- Grease your madeleine pan well. Use a nonstick pan for the best results and a nonstick baking spray or softened butter.
- Follow the recipe instructions and simply fill each mold with a heaping tablespoon of batter. Don’t spread the batter out to fill out the entire mold. The batter will spread and form a hump as it bakes.
- Let the madeleines cool in the pan for a few minutes before you try nudging them out on a wire cooling rack.
You can see that for this madeleines recipe, I decorated the cakes with a dusting of powdered sugar. This is a very traditional and simple method of garnishing madeleines.
Other ways you can decorate your madeleines include dipping them in chocolate or drizzling melted chocolate onto them. Once they’ve been garnished with chocolate, they can also be adorned with sprinkles or chopped nuts for a fancy finish!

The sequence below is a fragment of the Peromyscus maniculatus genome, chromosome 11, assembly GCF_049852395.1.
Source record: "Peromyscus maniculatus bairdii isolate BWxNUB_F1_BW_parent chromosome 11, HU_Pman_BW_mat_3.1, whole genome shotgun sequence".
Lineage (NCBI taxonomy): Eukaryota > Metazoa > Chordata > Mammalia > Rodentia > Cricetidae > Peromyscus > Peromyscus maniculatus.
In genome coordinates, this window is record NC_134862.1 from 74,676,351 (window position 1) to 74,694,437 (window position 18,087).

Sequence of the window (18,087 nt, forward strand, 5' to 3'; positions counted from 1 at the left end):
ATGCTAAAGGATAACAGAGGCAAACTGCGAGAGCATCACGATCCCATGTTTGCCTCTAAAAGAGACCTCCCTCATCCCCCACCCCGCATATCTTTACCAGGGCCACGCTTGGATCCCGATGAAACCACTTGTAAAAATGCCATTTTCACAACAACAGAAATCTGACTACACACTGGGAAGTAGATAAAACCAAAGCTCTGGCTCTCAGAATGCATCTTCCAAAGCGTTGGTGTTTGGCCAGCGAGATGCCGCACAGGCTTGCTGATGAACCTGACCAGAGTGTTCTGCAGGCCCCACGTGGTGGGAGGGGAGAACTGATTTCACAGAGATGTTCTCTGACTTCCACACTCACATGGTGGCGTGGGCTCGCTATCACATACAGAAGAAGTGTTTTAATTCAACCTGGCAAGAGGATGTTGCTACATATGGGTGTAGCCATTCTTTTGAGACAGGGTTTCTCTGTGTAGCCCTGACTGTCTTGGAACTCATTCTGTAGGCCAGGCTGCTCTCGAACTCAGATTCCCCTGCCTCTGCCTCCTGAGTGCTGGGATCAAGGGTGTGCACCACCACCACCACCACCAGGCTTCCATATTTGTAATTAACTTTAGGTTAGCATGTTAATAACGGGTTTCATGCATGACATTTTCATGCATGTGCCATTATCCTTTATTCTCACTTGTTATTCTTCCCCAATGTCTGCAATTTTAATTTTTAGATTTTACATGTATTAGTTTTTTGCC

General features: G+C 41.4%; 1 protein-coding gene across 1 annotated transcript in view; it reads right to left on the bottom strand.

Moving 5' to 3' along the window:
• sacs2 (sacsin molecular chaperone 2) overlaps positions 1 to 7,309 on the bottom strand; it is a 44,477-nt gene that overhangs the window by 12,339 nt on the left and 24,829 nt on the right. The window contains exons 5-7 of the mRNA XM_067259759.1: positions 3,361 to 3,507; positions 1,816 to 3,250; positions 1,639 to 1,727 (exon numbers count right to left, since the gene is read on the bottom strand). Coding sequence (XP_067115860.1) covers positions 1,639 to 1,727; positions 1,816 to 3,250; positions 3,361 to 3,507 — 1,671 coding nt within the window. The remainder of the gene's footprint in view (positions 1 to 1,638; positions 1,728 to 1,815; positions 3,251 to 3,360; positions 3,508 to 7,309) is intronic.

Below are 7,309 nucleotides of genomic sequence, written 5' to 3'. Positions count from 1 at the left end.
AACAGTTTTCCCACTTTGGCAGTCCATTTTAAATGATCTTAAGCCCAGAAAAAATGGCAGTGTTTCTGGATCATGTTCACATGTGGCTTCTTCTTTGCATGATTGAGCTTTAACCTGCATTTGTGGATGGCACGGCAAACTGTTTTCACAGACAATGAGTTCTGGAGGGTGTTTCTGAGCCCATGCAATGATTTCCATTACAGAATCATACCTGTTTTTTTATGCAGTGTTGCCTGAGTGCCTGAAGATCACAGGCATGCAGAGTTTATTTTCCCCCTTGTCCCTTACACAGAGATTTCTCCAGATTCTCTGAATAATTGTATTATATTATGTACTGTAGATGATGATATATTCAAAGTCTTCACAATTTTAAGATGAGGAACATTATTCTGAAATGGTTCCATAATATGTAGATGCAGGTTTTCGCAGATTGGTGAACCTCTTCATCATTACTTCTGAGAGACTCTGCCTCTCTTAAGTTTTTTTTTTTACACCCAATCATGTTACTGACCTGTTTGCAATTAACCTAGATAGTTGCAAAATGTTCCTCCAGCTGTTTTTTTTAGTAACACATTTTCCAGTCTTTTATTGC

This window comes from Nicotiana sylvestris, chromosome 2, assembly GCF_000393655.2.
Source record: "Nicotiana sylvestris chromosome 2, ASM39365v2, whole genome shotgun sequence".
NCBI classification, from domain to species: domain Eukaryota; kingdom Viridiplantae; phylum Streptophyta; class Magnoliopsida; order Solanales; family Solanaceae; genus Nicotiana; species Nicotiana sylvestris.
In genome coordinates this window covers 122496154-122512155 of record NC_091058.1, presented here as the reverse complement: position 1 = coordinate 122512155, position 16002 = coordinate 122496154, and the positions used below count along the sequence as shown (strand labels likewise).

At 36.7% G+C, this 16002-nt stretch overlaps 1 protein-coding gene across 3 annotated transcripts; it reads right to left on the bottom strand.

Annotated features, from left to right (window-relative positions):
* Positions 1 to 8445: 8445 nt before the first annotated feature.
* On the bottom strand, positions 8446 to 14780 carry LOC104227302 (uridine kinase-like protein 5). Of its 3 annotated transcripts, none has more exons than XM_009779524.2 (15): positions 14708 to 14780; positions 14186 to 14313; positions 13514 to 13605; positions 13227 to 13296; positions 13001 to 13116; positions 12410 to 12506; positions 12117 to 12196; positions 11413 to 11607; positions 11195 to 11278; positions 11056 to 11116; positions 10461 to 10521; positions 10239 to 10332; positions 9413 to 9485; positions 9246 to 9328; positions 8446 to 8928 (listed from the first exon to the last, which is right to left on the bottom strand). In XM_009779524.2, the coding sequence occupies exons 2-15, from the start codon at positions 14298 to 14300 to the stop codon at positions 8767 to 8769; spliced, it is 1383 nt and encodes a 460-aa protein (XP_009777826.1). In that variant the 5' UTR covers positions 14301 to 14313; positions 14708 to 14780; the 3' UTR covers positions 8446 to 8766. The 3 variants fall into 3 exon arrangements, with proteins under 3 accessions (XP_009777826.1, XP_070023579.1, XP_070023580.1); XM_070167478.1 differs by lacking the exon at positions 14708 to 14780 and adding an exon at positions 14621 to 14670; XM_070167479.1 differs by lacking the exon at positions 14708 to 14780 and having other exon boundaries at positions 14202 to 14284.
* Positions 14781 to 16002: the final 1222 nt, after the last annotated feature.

- 2/3 cup granulated sugar
- 3 eggs
- 1 cup all-purpose flour
- 1/2 tsp baking soda
- 1/2 cup unsalted butter, melted and cooled
- 1/2 tbsp orange zest, or lemon zest
- 1 tsp vanilla extract
- Preheat the oven to 350°F and grease a madeleine pan well with nonstick baking spray or softened butter and flour.
- Add the orange zest to the sugar, and use your fingers to rub the zest into the sugar granules. Then, use a handheld mixer to beat the sugar and eggs together until well-combined and pale yellow in color.
- Add in the flour, baking soda and vanilla extract; quickly mix to incorporate.
- Pour in the melted butter before giving the batter a final mix to get everything combined.
- Use a dinner spoon to scoop out a heaping tablespoon worth of batter into each madeleine shell (this should fill about 3/4 of each shell - do not fill the each shell completely). No need to spread out the batter to fill out the mold; the batter will spread as it bakes.